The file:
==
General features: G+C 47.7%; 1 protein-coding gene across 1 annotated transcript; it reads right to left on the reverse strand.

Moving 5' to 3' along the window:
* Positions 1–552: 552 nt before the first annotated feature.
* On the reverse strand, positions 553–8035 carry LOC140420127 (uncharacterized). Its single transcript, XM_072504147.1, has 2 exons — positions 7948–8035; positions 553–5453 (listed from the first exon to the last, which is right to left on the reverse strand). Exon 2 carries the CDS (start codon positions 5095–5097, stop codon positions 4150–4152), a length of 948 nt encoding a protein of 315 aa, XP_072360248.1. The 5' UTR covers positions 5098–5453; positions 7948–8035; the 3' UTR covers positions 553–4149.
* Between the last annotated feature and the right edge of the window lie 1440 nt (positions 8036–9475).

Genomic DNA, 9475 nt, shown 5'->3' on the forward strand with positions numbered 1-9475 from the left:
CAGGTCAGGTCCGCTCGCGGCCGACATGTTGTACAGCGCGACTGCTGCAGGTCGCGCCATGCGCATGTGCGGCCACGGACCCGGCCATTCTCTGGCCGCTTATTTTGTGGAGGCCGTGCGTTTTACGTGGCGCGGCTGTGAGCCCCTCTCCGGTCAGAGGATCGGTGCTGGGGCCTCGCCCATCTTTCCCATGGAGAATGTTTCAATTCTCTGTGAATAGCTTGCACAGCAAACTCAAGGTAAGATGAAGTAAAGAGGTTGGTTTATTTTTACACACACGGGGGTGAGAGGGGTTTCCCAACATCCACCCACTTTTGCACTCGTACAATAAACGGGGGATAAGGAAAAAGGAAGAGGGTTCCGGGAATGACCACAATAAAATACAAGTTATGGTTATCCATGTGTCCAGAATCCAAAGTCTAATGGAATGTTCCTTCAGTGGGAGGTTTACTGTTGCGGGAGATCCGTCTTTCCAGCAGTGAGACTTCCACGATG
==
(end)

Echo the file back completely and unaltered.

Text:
General features: G+C 47.7%; 1 protein-coding gene across 1 annotated transcript; it reads right to left on the reverse strand.

Moving 5' to 3' along the window:
* Positions 1–552: 552 nt before the first annotated feature.
* On the reverse strand, positions 553–8035 carry LOC140420127 (uncharacterized). Its single transcript, XM_072504147.1, has 2 exons — positions 7948–8035; positions 553–5453 (listed from the first exon to the last, which is right to left on the reverse strand). Exon 2 carries the CDS (start codon positions 5095–5097, stop codon positions 4150–4152), a length of 948 nt encoding a protein of 315 aa, XP_072360248.1. The 5' UTR covers positions 5098–5453; positions 7948–8035; the 3' UTR covers positions 553–4149.
* Between the last annotated feature and the right edge of the window lie 1440 nt (positions 8036–9475).

Genomic DNA, 9475 nt, shown 5'->3' on the forward strand with positions numbered 1-9475 from the left:
CAGGTCAGGTCCGCTCGCGGCCGACATGTTGTACAGCGCGACTGCTGCAGGTCGCGCCATGCGCATGTGCGGCCACGGACCCGGCCATTCTCTGGCCGCTTATTTTGTGGAGGCCGTGCGTTTTACGTGGCGCGGCTGTGAGCCCCTCTCCGGTCAGAGGATCGGTGCTGGGGCCTCGCCCATCTTTCCCATGGAGAATGTTTCAATTCTCTGTGAATAGCTTGCACAGCAAACTCAAGGTAAGATGAAGTAAAGAGGTTGGTTTATTTTTACACACACGGGGGTGAGAGGGGTTTCCCAACATCCACCCACTTTTGCACTCGTACAATAAACGGGGGATAAGGAAAAAGGAAGAGGGTTCCGGGAATGACCACAATAAAATACAAGTTATGGTTATCCATGTGTCCAGAATCCAAAGTCTAATGGAATGTTCCTTCAGTGGGAGGTTTACTGTTGCGGGAGATCCGTCTTTCCAGCAGTGAGACTTCCACGATG